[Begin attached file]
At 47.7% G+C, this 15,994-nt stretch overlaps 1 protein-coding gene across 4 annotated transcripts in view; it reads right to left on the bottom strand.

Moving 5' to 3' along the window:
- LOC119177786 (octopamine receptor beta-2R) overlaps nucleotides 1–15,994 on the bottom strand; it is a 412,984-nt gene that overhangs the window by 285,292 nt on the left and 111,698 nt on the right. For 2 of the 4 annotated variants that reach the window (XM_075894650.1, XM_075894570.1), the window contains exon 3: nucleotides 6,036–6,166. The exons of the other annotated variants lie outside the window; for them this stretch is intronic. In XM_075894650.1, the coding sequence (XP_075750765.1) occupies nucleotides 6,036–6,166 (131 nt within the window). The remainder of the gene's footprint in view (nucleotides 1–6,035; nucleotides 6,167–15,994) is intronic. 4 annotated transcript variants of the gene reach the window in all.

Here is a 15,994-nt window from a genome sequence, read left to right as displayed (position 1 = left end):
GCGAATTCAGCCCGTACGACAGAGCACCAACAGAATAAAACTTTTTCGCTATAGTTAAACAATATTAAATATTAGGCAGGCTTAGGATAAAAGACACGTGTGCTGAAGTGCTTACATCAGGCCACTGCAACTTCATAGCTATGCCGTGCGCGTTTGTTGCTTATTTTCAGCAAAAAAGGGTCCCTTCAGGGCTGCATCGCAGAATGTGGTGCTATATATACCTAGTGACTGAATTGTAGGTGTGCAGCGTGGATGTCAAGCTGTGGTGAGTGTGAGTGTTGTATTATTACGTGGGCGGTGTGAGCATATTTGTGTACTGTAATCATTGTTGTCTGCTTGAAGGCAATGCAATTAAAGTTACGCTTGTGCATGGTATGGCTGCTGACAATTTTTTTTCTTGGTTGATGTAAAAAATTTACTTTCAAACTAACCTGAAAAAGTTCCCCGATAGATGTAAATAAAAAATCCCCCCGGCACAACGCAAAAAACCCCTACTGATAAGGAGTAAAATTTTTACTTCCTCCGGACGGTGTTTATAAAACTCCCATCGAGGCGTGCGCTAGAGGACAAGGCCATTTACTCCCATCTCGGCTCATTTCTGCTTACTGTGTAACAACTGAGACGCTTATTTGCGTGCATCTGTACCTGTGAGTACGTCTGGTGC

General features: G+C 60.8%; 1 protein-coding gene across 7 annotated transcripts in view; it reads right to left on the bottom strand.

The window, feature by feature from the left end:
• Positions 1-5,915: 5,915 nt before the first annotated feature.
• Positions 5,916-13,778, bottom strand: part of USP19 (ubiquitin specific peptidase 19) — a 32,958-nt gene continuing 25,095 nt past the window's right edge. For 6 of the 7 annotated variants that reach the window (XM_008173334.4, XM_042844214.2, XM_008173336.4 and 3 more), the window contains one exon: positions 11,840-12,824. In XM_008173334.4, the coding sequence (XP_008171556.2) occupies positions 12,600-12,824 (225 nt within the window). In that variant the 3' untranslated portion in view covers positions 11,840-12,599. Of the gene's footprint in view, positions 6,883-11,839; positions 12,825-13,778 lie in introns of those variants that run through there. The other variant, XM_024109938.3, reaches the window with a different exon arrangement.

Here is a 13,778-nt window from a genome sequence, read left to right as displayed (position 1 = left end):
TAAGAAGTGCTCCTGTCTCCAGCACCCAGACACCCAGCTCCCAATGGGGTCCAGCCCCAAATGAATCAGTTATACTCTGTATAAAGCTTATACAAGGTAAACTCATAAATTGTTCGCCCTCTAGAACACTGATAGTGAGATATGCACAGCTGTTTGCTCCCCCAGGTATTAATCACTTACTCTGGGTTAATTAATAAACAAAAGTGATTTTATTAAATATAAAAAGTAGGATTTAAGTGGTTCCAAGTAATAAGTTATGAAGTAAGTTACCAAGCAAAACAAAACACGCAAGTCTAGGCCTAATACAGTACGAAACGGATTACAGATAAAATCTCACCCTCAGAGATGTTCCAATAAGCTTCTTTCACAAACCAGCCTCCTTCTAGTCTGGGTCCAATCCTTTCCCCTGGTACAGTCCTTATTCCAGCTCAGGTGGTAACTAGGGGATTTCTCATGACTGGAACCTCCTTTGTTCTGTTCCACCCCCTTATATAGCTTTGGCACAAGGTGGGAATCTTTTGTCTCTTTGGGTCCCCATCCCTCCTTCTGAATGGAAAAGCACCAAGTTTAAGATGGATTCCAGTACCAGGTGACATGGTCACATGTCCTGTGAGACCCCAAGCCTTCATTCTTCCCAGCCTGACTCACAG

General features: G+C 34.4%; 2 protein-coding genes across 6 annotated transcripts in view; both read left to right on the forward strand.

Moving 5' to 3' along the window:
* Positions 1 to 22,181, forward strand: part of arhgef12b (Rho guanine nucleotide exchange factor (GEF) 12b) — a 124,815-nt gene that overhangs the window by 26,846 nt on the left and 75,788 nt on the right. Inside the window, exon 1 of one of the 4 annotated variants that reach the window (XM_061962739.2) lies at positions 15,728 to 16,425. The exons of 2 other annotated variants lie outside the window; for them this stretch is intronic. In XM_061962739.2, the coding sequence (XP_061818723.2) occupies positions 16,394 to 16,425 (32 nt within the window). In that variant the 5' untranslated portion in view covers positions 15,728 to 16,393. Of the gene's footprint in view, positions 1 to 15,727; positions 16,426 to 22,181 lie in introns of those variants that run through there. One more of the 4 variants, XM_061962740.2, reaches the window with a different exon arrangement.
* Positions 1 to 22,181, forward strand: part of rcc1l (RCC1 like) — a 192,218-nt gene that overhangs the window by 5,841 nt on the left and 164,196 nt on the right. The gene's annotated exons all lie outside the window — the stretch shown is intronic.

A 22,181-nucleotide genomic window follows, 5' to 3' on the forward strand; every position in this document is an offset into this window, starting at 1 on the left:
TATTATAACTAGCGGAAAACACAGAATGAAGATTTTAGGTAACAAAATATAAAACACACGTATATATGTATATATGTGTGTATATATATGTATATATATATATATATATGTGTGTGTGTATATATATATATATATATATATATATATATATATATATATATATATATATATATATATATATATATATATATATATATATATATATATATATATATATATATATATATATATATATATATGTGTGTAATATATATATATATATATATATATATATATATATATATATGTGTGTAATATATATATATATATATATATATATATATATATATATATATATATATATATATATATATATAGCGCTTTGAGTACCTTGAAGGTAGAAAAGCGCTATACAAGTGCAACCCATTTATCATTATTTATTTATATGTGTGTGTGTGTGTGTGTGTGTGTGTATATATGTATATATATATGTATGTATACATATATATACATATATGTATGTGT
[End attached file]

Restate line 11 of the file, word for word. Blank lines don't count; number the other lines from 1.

TAAGAAGTGCTCCTGTCTCCAGCACCCAGACACCCAGCTCCCAATGGGGTCCAGCCCCAAATGAATCAGTTATACTCTGTATAAAGCTTATACAAGGTAAACTCATAAATTGTTCGCCCTCTAGAACACTGATAGTGAGATATGCACAGCTGTTTGCTCCCCCAGGTATTAATCACTTACTCTGGGTTAATTAATAAACAAAAGTGATTTTATTAAATATAAAAAGTAGGATTTAAGTGGTTCCAAGTAATAAGTTATGAAGTAAGTTACCAAGCAAAACAAAACACGCAAGTCTAGGCCTAATACAGTACGAAACGGATTACAGATAAAATCTCACCCTCAGAGATGTTCCAATAAGCTTCTTTCACAAACCAGCCTCCTTCTAGTCTGGGTCCAATCCTTTCCCCTGGTACAGTCCTTATTCCAGCTCAGGTGGTAACTAGGGGATTTCTCATGACTGGAACCTCCTTTGTTCTGTTCCACCCCCTTATATAGCTTTGGCACAAGGTGGGAATCTTTTGTCTCTTTGGGTCCCCATCCCTCCTTCTGAATGGAAAAGCACCAAGTTTAAGATGGATTCCAGTACCAGGTGACATGGTCACATGTCCTGTGAGACCCCAAGCCTTCATTCTTCCCAGCCTGACTCACAG